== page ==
Will Not Cycle


Air pressure to the drive does not cause the booster to start cycling.

The air drive pressure is used for driving the main air piston and for shifting the cycling valve by pressurizing and venting the pilot system cavity. Because of the large forces involved with the air drive piston, it is unlikely to be the cause of the inability to cycle. The cycling spool, using relatively low pressure and small surface areas, has very low forces driving it. Therefore it does not take much restraining force to stop it. The most common causes of inability to cycle are as follows:
a. Drying out of lubrication on the spool “O” rings due to an extremely “dry” air supply.
b. Washing out of the lubrication on the spool “O” rings due to excessive water in the air supply.
c. Contamination in the air cycling valve sleeve causing the spool to be “jammed” by particulate interference.
d. Swelling or damage of “O” rings due to presence of “incompatible” gases. (i.e.- Sour gas, carbon dioxide, etc.)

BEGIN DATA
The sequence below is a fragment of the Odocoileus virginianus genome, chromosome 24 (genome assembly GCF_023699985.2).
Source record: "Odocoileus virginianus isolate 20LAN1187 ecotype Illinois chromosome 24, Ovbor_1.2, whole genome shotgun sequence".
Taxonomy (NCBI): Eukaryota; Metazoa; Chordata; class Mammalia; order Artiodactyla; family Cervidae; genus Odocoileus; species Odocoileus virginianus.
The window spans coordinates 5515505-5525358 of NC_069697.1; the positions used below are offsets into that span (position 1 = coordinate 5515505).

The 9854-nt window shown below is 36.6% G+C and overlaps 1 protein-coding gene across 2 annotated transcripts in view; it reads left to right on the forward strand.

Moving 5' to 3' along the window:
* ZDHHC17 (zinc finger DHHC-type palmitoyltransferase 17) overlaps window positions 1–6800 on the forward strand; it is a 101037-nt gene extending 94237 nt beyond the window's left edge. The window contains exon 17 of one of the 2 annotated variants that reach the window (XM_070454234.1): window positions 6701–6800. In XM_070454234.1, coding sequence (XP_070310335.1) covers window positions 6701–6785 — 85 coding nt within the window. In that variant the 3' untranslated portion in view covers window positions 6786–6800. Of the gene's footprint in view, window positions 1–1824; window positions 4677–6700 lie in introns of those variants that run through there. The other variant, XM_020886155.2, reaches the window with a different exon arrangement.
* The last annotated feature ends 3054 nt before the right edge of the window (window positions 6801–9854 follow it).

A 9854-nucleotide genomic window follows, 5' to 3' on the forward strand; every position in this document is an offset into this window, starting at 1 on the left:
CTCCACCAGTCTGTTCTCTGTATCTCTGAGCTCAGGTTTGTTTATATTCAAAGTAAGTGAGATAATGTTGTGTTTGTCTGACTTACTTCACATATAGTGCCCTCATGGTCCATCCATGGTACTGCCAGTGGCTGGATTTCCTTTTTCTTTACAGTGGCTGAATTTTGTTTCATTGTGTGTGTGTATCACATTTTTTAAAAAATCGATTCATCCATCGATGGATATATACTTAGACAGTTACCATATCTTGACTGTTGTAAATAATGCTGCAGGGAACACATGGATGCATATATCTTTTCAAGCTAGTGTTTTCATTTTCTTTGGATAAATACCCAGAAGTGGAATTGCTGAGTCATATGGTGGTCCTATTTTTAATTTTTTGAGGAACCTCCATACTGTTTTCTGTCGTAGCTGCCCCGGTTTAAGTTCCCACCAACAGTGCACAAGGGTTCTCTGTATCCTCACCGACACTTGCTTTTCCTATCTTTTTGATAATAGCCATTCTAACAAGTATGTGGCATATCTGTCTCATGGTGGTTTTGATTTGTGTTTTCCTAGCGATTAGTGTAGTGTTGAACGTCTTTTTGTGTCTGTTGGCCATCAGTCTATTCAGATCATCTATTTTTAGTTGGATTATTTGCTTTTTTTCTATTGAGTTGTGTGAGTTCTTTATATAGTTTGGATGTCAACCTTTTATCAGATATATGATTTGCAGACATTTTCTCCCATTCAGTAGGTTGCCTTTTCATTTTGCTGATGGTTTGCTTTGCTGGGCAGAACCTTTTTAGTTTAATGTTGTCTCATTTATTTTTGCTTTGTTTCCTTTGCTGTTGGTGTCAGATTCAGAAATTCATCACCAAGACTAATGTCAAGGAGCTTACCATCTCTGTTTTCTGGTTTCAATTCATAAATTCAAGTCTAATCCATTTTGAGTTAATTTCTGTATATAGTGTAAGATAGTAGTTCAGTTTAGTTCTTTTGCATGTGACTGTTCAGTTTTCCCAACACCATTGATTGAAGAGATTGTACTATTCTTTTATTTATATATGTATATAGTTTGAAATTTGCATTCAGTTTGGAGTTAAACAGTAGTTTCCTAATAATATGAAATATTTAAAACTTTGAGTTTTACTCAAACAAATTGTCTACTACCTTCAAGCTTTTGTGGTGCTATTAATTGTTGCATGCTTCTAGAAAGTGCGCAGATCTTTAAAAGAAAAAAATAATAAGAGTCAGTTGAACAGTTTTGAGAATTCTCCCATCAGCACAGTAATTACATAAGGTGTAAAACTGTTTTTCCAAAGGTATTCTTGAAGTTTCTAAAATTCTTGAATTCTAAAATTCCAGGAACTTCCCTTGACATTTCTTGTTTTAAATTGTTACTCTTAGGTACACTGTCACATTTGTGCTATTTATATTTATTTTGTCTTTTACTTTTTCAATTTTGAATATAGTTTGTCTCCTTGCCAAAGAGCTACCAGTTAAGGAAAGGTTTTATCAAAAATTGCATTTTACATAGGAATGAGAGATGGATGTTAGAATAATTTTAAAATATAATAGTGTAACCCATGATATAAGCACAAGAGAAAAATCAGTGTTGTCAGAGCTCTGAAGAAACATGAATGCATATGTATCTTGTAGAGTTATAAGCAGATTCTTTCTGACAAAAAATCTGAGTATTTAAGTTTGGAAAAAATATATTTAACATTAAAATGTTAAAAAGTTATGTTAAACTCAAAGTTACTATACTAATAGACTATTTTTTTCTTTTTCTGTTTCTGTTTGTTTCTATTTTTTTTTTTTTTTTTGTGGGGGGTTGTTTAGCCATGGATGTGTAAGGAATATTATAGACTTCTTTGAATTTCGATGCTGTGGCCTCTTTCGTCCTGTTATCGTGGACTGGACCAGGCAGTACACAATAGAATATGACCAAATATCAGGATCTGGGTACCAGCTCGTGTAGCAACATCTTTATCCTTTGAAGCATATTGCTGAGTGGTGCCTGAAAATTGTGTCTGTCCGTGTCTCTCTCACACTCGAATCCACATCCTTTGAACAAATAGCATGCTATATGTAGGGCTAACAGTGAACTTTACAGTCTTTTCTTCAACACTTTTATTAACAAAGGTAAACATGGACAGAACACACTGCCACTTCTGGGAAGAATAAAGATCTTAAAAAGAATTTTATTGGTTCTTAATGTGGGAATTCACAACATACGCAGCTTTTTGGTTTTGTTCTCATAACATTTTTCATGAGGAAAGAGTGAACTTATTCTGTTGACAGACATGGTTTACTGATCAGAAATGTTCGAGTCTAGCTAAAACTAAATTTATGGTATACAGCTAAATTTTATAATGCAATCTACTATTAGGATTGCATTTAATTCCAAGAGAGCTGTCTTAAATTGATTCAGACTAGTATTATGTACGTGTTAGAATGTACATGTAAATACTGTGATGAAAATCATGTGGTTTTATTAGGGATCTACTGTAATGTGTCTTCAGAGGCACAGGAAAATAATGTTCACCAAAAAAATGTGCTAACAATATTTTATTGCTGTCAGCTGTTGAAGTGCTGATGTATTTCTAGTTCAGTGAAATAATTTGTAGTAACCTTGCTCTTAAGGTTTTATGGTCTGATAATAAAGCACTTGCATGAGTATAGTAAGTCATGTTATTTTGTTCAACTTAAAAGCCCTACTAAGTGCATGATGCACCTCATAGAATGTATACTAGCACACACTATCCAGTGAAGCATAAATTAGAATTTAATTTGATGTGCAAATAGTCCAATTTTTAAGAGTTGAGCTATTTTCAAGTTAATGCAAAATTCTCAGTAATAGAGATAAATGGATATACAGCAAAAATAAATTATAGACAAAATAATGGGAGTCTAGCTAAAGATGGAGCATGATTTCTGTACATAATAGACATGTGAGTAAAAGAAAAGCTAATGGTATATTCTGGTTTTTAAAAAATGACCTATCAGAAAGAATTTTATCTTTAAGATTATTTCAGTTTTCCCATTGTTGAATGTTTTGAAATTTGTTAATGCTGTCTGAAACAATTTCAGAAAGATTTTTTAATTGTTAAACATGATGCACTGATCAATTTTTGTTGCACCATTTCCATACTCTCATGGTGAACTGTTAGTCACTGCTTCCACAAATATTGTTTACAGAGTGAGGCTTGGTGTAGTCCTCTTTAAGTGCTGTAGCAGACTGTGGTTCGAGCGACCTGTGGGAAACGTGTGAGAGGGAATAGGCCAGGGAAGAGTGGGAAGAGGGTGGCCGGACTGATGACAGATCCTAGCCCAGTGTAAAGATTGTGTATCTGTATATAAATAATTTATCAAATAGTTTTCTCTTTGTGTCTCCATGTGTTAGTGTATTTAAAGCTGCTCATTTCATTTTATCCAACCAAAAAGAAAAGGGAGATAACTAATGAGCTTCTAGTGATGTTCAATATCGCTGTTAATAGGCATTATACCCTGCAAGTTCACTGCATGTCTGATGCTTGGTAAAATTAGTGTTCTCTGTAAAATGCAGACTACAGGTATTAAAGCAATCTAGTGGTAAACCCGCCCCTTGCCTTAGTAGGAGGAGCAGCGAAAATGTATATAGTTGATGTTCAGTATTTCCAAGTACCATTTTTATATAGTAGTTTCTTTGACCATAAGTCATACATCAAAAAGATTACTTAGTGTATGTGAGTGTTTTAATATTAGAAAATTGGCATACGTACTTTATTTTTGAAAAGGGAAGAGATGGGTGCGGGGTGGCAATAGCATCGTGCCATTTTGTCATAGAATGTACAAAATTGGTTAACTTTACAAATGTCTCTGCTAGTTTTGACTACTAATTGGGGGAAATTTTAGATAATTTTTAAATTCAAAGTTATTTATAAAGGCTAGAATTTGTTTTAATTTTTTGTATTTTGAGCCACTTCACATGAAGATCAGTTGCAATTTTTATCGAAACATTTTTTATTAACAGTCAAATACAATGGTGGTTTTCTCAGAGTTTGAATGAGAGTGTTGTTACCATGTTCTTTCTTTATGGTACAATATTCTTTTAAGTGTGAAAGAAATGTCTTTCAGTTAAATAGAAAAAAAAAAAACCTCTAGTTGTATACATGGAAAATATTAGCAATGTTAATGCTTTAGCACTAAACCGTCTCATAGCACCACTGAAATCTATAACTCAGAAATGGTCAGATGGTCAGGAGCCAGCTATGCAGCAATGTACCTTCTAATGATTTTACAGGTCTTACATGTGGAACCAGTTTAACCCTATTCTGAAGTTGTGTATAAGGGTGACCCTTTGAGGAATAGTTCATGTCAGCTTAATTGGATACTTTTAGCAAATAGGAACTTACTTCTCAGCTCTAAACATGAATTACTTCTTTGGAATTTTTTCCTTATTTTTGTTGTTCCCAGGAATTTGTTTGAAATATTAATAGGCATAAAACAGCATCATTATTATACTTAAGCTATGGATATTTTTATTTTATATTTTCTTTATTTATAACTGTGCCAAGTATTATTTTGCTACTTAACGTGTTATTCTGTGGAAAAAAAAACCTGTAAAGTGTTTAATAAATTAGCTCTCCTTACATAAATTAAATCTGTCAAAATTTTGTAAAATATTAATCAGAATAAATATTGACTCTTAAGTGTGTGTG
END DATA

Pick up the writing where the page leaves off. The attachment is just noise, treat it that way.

e. If the pilot valve stems are too short and do not get enough travel to open properly, it can also cause an inability to cycle. This condition usually occurs after an overhaul, where there are two different length pilot stems that have accidentally been switched.
f. Lack of a separate pilot pressure source for pumps equipped with the “remote pilot modification”. It can also happen if the unit is equipped with an air pilot switch that is “normally closed” and set to open at some higher pressure.

For items a and b, remove retaining cap and cycling spool and inspect “O” rings for wear or damage. Replace “O” rings as required. Re-lubricate with Haskel lubricant (from seals kit), and re-assemble.

For item c, remove retaining cap, spool and sleeve, and clean thoroughly with solvent. Inspect for “O” ring damage. Replace seals as required. Re-assemble with Haskel lubricant.

For items d, determine if “O” ring seals have been swelled by compressor air. Determine what is the proper “O” ring compound that will satisfactorily resist this fluid, and replace seals, lubricate and re-assemble.

For item e, check assembly drawing to verify proper location of stems. Switch stems, if necessary, to verify proper placement.

For item f, verify whether a “remote pilot” modification has been installed in the pump. Usually, this deletes the 1/8” plug located just adjacent to the 1/2” pipe plug at the end of the cycling valve. If that port is open, it most likely needs a separate pilot air pressure supply to match the drive pressure (or 40 psig minimum with the “low pressure” modification).